Floyd Robinson, who has died in his 93rd year, was a brilliant man, a gentle soul, a devoted husband and father, and a generous benefactor. He had an unshakeable optimism about human potential and for more than half a century was committed to the growth and development of human beings. Through his professional life as a teacher, professor of education, curriculum developer, author and educational psychologist, and through his volunteer work, he made a significant contribution to public education and human development in Canada.
The son of John and Marjorie (née Roehl) Robinson, he was born and raised in Humberstone, Ontario along with his brothers Ross, Leo and Paul. The siblings also had a half-brother, Don Roehl, of Katrine, Ontario. Floyd fondly recalled his boyhood, painting a picture of growing up in post-depression smalltown Southern Ontario: He and his chums playing on the street under the watchful eye of Tubby, the neighbourhood dog; nickel bags of exotically-named sweets; radio programs such as ‘The Shadow’ and ‘Ma Perkins’; Halloween night mischief; and one hot Saturday when a Coca Cola promotional truck cruised through the neighbourhood distributing icy-cold bottles of the novel beverage. From his bedroom window on Neff Street he had a full-on view of a magnificent maple tree, which marked the changing seasons throughout his youth. This tree remained imprinted in his lifelong memory as the image of the ideal maple.
Summer holidays were spent camping on Doe Lake in Katrine, and in 1955 it was here, to Lawton's Cove, that he brought his bride, hometown sweetheart Lucy (née Ruggiero) for their honeymoon. The love of his life, Lucy proved to be an invaluable caregiver, helpmate and sounding-board as Floyd built a distinguished career in education.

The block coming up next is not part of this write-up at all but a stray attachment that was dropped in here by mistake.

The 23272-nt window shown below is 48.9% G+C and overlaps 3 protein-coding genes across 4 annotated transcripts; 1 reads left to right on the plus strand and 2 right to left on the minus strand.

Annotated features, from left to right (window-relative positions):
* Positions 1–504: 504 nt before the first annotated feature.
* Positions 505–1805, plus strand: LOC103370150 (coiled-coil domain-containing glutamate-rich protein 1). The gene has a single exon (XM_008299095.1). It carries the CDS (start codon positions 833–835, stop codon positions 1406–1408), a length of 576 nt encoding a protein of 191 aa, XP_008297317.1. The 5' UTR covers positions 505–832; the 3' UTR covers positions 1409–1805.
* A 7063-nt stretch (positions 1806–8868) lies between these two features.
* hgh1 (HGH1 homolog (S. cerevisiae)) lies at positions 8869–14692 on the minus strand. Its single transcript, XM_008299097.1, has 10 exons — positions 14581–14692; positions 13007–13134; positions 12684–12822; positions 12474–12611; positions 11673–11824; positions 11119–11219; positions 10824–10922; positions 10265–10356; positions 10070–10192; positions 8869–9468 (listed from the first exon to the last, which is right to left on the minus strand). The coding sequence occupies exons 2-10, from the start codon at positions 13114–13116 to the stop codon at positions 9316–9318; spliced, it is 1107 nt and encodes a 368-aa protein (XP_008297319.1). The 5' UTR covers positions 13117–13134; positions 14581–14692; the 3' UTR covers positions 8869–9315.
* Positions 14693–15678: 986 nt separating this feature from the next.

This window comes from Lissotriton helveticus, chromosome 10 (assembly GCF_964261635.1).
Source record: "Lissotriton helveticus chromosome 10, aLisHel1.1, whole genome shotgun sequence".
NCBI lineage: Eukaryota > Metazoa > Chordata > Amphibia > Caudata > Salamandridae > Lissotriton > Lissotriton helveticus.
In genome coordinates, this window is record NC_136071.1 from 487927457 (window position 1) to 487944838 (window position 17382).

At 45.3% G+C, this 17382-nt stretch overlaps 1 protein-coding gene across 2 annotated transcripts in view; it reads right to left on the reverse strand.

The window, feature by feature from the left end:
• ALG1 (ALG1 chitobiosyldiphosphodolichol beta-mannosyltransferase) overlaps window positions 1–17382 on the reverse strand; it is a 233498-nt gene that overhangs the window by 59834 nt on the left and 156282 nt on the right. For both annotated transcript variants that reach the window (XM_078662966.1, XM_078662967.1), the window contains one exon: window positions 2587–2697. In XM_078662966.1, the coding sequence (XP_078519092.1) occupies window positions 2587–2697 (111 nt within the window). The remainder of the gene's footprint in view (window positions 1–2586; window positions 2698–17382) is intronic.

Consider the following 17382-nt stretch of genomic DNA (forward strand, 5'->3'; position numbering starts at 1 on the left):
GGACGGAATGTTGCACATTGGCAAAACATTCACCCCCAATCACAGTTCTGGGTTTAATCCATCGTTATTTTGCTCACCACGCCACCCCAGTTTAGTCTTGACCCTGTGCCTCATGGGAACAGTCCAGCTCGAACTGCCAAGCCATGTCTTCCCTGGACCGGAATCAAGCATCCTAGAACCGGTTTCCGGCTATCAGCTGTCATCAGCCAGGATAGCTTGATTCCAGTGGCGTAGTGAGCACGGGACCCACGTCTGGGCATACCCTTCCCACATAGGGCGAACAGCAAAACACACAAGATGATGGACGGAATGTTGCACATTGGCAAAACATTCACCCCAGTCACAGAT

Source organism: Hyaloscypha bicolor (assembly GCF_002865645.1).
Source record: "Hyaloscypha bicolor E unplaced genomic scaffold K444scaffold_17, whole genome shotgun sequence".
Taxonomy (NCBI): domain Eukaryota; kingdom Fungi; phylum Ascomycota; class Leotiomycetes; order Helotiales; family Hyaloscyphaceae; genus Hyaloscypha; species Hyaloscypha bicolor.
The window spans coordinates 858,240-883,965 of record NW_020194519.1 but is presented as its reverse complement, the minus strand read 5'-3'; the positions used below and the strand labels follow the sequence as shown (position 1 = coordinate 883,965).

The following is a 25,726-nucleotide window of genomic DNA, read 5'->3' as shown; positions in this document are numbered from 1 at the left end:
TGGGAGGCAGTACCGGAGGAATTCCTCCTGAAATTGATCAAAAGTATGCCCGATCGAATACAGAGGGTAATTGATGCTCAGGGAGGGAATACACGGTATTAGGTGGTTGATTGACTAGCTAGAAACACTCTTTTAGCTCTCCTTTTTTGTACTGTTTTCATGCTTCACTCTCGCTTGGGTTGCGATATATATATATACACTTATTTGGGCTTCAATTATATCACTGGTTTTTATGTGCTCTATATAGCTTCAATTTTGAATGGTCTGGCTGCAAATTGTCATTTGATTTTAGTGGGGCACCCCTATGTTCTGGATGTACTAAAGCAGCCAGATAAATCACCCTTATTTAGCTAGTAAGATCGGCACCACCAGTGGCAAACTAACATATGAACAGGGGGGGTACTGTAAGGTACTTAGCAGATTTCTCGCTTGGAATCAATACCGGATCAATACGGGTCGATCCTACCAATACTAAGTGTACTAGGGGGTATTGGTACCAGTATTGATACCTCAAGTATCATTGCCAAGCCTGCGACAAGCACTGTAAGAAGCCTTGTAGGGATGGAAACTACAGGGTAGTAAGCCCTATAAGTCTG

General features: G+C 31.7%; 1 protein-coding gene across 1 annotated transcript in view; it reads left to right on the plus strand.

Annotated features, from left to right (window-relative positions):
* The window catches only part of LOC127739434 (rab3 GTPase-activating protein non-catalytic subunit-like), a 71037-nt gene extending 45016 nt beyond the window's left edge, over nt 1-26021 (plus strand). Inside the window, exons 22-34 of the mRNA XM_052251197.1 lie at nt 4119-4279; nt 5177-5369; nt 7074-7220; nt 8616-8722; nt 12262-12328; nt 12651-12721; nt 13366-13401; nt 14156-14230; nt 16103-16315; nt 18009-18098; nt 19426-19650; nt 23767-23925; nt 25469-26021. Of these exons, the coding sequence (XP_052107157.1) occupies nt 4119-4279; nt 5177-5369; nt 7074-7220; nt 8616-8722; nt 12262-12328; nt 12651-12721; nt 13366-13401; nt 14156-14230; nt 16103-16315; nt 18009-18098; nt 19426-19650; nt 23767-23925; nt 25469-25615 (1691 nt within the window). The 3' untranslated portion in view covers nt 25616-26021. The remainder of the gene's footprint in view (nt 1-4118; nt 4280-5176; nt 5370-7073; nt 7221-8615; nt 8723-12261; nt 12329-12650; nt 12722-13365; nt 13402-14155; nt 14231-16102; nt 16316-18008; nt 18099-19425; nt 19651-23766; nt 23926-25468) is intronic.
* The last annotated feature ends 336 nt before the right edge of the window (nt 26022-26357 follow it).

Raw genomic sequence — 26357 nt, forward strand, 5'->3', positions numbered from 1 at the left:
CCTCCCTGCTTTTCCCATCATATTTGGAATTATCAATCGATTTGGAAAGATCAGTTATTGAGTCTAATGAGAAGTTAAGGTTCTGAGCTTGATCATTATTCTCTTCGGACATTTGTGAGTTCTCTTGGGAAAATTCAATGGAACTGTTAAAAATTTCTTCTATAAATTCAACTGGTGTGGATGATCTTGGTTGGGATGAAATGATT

Following his university graduation Floyd began his career in Cannington, Ontario as a high school mathematics and physics teacher. After completing his doctorate in educational psychology in 1959, he became an advocate for applied research in education and was, in succession, the Research Director of the Canadian Teachers’ Federation and the first Director of the Canadian Council for Research in Education.
In 1965 he was recruited to join the newly-created Ontario Institute for Studies in Education of the University of Toronto (OISE), as Professor and founding Head of the Department of Applied Psychology. After establishing the faculty, he elected in 1968 to work in OISE's field centres, as he believed this setting offered the best chance of improving education. For more than two decades he worked closely with practitioners to help them apply research results and theoretical concepts to upgrade and achieve their goals; it was part of his professional code that he always volunteered to be the first to teach any proposed new intervention in a classroom. During the latter part of his OISE career he took major responsibility for developing what is now a well-recognised model for curriculum development. In the words of a colleague, “He was an incredible mentor to many and was known for his unwavering support of his students and colleagues and his level of commitment to the personal and professional growth of his students.”
In 1983 he was the recipient of The Colonel Watson Award from the Ontario Association for Curriculum Development, which stated, "Dr Robinson merits not only recognition, but gratitude, for the extensive influence he has had on other academics, curriculum leaders, curriculum innovators, Ministry personnel, teachers, and most significantly, the students in the classroom."
After his formal retirement in 1991, Floyd freely shared his expertise as a volunteer consultant to health, education, adult literacy and a variety of other social agencies, teaching them how to use curriculum design concepts to increase the impact of their services. He formed and led a collective called the Human Development and Empowerment Group, a team of professionals that worked with the aforementioned agencies to help them more effectively nurture their clients.
He never gave up on his mission to improve public education and was working on a strategy for improving literacy throughout the public school system when he died.